Re: Random Numbers and Ordination

Brian Gaines (
Thu, 22 Feb 1996 11:40:48 -0700

>Bob Neimeyer very recently expressed an interest in my views of traditional
>grids. Bob, I would like to know what you think of the fact that random
>numbers get higher ordination scores than do grids completed by college
>students? Are college students less integrated than are random numbers?

One has to be very careful not to underestimate the intellectual capabilities
of random numbers. Human beings tend to refer to them in denigrating terms
as "noise" and this may be just the common cultural phenomenon of casting
perceived superiors as inferiors through pejorative verbal labels.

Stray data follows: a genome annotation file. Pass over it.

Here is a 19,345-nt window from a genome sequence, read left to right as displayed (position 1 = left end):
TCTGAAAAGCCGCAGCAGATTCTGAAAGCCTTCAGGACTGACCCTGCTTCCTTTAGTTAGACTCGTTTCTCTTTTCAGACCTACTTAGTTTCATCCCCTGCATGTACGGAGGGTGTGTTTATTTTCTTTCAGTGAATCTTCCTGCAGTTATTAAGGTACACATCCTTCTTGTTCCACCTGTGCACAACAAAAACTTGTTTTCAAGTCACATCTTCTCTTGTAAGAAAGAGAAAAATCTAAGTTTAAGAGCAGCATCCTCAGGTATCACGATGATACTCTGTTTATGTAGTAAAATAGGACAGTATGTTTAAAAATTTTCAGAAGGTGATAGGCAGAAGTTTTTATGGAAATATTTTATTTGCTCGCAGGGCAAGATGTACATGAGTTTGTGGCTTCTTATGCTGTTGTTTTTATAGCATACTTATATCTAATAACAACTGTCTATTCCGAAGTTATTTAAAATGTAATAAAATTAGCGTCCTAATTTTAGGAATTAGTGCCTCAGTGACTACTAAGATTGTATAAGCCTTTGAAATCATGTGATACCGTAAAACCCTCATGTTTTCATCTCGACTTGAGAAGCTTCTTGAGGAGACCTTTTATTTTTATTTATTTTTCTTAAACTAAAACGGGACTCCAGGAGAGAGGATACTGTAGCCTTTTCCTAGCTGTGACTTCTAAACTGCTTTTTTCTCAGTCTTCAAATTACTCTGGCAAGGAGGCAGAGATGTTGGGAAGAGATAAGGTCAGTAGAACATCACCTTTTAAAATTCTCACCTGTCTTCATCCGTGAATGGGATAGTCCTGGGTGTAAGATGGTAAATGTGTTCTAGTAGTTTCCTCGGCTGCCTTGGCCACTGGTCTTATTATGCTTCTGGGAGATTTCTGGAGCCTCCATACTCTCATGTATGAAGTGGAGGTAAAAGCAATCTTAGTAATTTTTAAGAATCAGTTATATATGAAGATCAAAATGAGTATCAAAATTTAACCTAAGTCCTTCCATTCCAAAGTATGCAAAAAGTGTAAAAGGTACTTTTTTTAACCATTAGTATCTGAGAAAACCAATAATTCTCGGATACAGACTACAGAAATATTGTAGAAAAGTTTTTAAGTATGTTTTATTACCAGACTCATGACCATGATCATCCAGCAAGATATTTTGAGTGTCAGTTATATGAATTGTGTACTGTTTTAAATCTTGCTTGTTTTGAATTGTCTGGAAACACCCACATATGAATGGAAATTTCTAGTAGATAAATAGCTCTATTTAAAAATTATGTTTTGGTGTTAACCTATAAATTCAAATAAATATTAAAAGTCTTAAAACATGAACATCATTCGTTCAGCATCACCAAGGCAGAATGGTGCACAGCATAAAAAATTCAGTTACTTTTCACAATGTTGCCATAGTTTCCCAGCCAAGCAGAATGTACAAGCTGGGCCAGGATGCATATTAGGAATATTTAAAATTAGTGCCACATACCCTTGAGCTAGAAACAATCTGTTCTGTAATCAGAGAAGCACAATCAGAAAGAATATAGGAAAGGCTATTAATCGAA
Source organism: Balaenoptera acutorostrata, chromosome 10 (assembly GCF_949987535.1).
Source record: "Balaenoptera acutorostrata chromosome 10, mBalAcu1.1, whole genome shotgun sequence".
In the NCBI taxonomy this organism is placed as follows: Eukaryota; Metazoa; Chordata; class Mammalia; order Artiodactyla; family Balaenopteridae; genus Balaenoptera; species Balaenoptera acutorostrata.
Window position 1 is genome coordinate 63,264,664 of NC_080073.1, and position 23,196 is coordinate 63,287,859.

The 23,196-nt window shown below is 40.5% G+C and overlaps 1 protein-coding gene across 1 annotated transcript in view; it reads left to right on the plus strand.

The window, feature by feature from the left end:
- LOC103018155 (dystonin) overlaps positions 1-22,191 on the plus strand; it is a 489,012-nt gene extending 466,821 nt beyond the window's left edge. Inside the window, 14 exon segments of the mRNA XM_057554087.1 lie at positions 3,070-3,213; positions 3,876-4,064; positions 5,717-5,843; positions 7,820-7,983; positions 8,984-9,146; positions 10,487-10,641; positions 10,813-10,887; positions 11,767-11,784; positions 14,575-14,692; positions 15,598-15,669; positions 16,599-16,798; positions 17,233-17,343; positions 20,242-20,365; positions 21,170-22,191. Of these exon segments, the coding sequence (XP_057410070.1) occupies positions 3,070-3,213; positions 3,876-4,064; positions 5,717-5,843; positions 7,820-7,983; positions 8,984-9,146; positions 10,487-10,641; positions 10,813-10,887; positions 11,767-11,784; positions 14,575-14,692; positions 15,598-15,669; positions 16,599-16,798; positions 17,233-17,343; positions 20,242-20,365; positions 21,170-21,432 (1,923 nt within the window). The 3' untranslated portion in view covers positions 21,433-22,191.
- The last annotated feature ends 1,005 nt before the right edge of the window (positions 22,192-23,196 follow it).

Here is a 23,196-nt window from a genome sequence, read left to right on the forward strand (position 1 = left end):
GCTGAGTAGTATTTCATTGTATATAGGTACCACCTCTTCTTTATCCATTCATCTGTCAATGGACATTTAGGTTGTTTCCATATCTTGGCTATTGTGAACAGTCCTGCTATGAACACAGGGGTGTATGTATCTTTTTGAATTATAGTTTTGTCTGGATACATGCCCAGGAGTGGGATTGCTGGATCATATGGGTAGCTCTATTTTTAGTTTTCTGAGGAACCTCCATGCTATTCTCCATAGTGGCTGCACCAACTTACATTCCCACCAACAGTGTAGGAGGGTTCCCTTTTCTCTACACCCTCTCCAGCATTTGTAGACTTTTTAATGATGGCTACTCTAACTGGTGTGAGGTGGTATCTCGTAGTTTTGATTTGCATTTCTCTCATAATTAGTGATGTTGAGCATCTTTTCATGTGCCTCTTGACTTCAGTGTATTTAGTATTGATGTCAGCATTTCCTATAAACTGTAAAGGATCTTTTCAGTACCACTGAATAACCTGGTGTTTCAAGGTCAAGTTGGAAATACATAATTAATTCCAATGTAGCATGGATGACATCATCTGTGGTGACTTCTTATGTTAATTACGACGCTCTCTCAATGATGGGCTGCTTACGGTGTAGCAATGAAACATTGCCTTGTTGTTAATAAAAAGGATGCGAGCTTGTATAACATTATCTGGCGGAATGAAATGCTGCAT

Ross Ashby showed that random numbers exhibit many psychological phenomena
such as habituation. Rabin showed that random automata can recognize
languages that are beyond the capabilities of Turing machines. I showed
that there are practical pattern recognition and control problems that
are insoluble by any finite state automaton, require very complex
recursive functions to solve, and yet are trivially soluble by zero-memory
stochastic automata.

In human-computer interaction a degree of randomness in the choice of
computer responses makes the system appear very much more intelligent --
this works well for humans also.

I think, in these terms, the results you describe are unsurprising, and Bob
has no explaining to do.


Dr Brian R Gaines Knowledge Science Institute
University of Calgary Calgary, Alberta, Canada T2N 1N4
403-220-5901 Fax:403-284-4707